Stories about "Asian Studies"
Thursday, May 17, 2018 6:54 pm
Joining the Bates faculty in 2017–18, Professor of Asian Studies Brian Ruppert is the new Kazushige Hirasawa Professor of Japanese Studies.
Thursday, September 22, 2016 1:10 pm
What Bates College looks like in the future is at least partially revealed each time we hire a new faculty member.
Friday, March 18, 2016 10:44 am
Featuring images of a Japanese tea ceremony she performed at Bates, here's a story about Yuko Eguchi '03 and her path from Japan to Bates — where she staged an opera for an epic senior thesis — and into a scholar's life.
Thursday, June 11, 2015 4:05 pm
Bates College professor John Strong has received a Guggenheim Fellowship to support research into ways in which Westerners have responded to Buddhist relics.
Tuesday, July 15, 2014 12:18 pm
A witty and exacting teacher and scholar who broadened the college's curricular offerings in history and Asian studies, Hirai died July 14.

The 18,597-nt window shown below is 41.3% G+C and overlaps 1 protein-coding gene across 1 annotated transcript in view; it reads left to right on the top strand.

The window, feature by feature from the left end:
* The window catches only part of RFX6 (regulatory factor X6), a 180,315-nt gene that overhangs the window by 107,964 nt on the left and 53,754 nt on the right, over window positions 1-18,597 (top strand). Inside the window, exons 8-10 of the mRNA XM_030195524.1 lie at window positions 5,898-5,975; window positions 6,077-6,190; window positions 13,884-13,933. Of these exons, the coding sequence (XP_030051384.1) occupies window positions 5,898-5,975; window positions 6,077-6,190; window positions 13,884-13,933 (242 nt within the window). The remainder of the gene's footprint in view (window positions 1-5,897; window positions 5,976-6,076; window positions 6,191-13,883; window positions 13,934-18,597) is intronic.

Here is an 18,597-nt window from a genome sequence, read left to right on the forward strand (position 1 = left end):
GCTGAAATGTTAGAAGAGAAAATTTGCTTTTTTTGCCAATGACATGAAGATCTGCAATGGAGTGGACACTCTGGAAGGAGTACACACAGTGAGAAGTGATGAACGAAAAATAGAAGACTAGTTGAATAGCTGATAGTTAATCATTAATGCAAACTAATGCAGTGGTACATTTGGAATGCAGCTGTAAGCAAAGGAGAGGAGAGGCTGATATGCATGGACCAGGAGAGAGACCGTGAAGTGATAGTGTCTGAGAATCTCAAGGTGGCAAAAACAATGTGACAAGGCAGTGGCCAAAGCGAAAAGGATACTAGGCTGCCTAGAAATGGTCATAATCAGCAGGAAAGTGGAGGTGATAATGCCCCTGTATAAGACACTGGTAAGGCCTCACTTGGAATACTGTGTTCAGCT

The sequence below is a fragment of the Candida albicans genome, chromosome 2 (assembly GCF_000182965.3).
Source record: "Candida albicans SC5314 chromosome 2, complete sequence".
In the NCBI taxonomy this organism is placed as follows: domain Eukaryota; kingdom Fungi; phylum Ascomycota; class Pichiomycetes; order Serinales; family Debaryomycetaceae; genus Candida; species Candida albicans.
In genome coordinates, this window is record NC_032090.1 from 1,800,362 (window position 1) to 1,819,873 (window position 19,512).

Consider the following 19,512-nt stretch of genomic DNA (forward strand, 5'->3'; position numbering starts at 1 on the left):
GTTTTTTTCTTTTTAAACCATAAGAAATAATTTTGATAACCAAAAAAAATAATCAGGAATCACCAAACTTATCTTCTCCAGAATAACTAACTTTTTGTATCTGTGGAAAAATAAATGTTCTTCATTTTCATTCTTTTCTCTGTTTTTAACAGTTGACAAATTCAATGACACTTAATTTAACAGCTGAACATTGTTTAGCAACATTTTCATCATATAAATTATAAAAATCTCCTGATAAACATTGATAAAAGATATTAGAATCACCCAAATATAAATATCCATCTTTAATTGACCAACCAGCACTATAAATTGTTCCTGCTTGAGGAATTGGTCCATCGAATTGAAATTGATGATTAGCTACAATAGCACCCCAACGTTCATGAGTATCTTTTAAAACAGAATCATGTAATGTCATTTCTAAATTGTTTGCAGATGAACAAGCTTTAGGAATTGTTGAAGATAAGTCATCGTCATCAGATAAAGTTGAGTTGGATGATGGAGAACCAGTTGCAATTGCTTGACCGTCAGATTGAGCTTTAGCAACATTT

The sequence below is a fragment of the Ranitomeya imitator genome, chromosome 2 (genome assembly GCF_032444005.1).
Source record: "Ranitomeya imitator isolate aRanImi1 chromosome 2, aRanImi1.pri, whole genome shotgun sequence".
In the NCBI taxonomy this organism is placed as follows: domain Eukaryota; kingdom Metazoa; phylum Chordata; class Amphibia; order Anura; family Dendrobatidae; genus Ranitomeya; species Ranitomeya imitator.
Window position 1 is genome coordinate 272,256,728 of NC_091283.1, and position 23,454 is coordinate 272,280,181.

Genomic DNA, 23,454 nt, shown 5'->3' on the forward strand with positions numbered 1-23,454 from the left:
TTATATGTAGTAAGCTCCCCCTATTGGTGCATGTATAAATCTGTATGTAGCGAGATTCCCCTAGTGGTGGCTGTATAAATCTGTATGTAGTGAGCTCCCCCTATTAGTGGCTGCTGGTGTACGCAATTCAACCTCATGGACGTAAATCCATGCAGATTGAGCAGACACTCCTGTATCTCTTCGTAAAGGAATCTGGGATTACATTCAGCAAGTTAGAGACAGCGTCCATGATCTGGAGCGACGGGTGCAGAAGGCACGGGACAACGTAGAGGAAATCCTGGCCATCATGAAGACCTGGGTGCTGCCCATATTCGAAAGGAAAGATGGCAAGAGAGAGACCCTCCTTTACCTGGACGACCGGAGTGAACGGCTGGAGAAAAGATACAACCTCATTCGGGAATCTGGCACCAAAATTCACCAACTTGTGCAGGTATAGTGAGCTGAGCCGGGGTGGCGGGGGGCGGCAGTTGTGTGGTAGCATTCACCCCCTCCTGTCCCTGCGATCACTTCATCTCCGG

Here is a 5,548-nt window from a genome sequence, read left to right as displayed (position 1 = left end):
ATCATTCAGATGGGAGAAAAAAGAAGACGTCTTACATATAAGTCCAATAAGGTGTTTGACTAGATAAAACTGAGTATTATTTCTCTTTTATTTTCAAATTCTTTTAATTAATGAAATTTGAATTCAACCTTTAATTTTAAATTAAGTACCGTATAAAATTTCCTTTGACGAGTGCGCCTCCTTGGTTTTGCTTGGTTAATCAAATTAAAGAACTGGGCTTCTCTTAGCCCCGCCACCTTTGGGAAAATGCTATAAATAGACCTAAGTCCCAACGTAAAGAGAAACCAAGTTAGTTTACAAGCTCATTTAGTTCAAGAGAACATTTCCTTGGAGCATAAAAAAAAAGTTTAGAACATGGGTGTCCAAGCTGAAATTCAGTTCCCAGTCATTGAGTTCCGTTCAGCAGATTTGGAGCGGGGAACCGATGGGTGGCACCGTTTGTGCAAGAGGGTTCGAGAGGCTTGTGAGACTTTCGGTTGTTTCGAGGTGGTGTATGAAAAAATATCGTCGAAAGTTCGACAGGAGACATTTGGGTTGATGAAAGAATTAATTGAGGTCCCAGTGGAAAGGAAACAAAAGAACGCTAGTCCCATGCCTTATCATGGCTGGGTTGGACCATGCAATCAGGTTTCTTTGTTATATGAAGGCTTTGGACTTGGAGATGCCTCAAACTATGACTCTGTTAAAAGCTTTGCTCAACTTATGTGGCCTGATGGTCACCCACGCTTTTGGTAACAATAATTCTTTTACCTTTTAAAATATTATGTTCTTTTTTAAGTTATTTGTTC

Wednesday, July 10, 2013 1:36 pm
Research by David George, lecturer in Spanish, figured prominently in Continental news...
Friday, October 7, 2011 10:56 am
George Mitchell, the former U.S. senator delivers the keynote address during a weeklong celebration of international and interdisciplinary education at Bates
Tuesday, November 2, 2010 10:05 am
In a Bates College visit, award-winning poet, scholar and novelist Meena Alexander reads from her work at 7:30 p.m. Wednesday, Nov. 3, in Chase Hall Lounge, 56 Campus Ave. Sponsored by the English department and the Learning Associates Program, which enables faculty in the humanities and social sciences to bring outside scholars and experts to campus, the event is open to the public at no charge. For more information, please call 207-786-8294.
Friday, August 27, 2010 2:00 pm
How a tradition of learning inside, outside, and around the classroom influences...
Wednesday, April 21, 2010 4:27 pm
In June 1963, in Saigon, Buddhist monk Thich Quang Duc set himself on fire to protest the government's discrimination against the nation's Buddhist majority. This horrific act launched a series of events resulting in the fall of the Ngo Dinh Diem regime, and Thich Quang Duc's self-immolation came to symbolize America's unpopular involvement in Vietnam. Trian Nguyen, who teaches art and Asian studies at Bates, has received a fellowship for his research into this iconic figure.